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Milos Raonic recognized he’s not yet back to top form – he hasn’t played in a tournament since June 29 – but said the fact he’s playing in front of a home crowd makes it easier to cope.

Eric Bolte/USA Today Sports

Insofar as it's possible to look cool after having folded oneself, origami-style, into the back seat of a golf cart, the lanky Milos Raonic pulled it off.

One of the perks of the international tennis circuit is shuttling to and from your practice court, with the driver forced to do crowd control by yelling at the throngs of fans to get out of the way.

So when Raonic, ranked 10th in the world and first in the hearts of the local fans, practised on home soil ahead of his first tournament match in nearly six weeks (he plays in Tuesday's second round of the Rogers Cup, having earned a bye as the eighth seed), considerable vocal forcefulness was required from his driver.

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The Thornhill, Ont., native and strapping right-hander traded languid groundstrokes Sunday with French-born tour veteran Jérémy Chardy, and he thumped a few of his trademark serves.

The 6-foot-5 Raonic is recovering from surgery to fix a pinched nerve in his foot, but he looked crisper than he did on court five – the stands packed with several hundred fans.

A day earlier, he hit with world No. 1 Novak Djokovic, who, as usual, is the man to beat this week.

Raonic recognized in a media session this weekend he's not yet back to top form – he hasn't played in a tournament since June 29 – but said the fact he's playing in front of a home crowd makes it easier to cope.

"You find that extra boost of adrenalin; you find you're just more capable of things and you can easier get past some discomfort and things," the 24-year-old said.

Raonic will also feel good about returning to the facility where he once trained as a junior, and to a stadium court where he played the 2013 Rogers Cup final (losing to Rafael Nadal).

"I can't expect to play great … I understand how it's going to be; I'm just going to try to use everything I can that I've learned over the years," said Raonic, who will face either huge-serving big man Jerzy Janowicz of Poland or big-serving huge man Ivo Karlovic of Croatia (the former is 6 foot 8, the latter is 6 foot 11).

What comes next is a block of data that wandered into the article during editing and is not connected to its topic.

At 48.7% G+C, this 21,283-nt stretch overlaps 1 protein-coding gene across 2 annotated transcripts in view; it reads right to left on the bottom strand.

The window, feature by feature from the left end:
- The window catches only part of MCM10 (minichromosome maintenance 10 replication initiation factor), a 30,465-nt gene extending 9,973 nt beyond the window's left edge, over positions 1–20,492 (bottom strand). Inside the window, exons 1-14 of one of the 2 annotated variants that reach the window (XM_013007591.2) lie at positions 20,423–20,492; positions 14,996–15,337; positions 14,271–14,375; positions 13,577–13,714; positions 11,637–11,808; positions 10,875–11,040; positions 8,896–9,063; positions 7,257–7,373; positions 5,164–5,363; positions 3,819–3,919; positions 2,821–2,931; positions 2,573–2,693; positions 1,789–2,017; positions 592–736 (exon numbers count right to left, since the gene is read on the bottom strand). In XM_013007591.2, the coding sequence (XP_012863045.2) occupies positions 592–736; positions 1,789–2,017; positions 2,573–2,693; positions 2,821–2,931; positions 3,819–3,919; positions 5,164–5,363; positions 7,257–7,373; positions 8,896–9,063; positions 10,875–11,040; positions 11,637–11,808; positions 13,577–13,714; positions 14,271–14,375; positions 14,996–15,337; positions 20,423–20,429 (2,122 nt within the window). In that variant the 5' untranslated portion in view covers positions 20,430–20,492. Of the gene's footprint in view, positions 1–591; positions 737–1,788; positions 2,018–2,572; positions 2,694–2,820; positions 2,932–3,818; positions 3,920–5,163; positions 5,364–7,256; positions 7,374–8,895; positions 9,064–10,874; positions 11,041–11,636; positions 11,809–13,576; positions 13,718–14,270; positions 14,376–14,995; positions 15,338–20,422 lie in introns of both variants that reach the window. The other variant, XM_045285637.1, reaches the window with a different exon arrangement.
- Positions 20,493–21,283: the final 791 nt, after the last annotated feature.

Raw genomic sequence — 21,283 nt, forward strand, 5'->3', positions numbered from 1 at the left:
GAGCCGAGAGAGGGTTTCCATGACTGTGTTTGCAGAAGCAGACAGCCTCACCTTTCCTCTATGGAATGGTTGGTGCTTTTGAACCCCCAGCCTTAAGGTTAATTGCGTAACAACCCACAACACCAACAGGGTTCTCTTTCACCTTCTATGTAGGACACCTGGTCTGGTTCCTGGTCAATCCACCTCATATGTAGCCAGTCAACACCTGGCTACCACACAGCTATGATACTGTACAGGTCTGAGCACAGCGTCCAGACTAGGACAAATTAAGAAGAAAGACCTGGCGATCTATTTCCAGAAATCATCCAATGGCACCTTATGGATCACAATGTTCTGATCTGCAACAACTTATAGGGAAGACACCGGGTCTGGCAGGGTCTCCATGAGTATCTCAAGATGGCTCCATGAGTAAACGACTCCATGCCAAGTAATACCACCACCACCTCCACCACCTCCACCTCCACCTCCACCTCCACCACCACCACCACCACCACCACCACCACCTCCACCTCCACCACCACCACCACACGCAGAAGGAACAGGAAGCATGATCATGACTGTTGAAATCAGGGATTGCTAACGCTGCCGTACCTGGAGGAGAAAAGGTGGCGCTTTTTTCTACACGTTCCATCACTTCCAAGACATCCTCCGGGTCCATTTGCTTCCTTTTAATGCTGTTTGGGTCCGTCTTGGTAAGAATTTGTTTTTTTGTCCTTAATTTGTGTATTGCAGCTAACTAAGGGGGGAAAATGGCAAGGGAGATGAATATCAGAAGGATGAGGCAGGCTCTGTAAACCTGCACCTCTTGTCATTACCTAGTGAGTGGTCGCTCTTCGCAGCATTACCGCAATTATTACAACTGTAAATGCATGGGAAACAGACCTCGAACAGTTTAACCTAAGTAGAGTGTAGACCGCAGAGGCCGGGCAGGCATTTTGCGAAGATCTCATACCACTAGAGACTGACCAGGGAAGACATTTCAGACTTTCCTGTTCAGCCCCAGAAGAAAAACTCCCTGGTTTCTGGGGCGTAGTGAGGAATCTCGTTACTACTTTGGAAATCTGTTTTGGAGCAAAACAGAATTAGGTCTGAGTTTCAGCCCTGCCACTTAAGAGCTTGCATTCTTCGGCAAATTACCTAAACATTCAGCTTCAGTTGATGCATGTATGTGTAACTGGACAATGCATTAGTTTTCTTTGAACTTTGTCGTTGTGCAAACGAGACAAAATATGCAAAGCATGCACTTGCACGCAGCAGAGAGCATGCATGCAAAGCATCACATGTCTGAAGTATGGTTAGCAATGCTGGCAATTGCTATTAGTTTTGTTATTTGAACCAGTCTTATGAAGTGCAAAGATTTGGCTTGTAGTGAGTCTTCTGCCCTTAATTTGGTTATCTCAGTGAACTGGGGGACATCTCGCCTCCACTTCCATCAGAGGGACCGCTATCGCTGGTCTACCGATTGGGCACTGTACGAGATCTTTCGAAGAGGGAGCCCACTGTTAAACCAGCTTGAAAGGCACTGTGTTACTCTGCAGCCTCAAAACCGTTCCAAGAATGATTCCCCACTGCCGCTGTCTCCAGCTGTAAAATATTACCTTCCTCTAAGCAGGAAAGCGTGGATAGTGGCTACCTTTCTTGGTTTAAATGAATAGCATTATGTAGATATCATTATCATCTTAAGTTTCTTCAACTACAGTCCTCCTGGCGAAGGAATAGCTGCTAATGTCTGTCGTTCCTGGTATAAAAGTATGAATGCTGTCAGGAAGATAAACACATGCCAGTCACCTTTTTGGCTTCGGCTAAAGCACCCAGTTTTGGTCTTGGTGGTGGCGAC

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Much of the attention will of course be on Raonic, but countryman Vasek Pospisil is also a player to watch.

The British Columbian is also working his way back from injury – in his case a wrist problem – and enters the tournament buoyed by a quarter-final appearance at Wimbledon, his best singles result at a Grand Slam.

"I think this is a tournament where I have a really good chance to play well," the 25-year-old said.

Pospisil is another alum of the National Training Centre. He's a player who has tapped into the good tennis vibes in Montreal before.

"It's a lot of really good energy for myself. I'm in a stretch where I feel like I'm playing pretty well and this is my favourite tournament, with the crowd and everything," he said. "In 2013, I raised my level and played well, so I think it will be good to play in Montreal again."

He won his first ATP tour match on the grandstand court at Jarry Park in 2011.

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The next year he played in a victorious Davis Cup tie against South Africa on the same court.

In 2013, he played Raonic in the semis – the deepest he'd gone in a Masters 1000-level event to that point in his career.

And last year he and doubles partner Jack Sock capture the title at Wimbledon.

Given his hectic schedule and the injury layoff – Pospisil recently had an injection into his bothersome arm – he won't play in the doubles competition.

Not that he's given up on the discipline altogether despite his success in singles (he has risen as high as 25th in the world, and currently sits 49th).

"I play doubles for my singles. I'll always play doubles," he said.

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No men's player from these shores has won the tournament formerly known as the Canadian Open since 1958.

Limited though they may be by injury, the best hopes of breaking that string of futility lie with Raonic and Pospisil.

It's not to say they're the only Canucks in the men's draw. Filip Peliwo, a former junior Grand Slam champion who is winding his way up the pro ladder, was granted a wild card entry.

Ditto for Frank Dancevic (215th in the rankings) and Philip Bester (203rd).

Any hopes that more Canadians might join them were dashed in qualifying – Brayden Schnur managed to win a match, but failed to advance to the main draw by losing Sunday.

Disappointment in the qualifying stages won't dim the enthusiasm on the tournament grounds.

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Not when an oncoming golf cart might contain the likes of Raonic or Pospisil.

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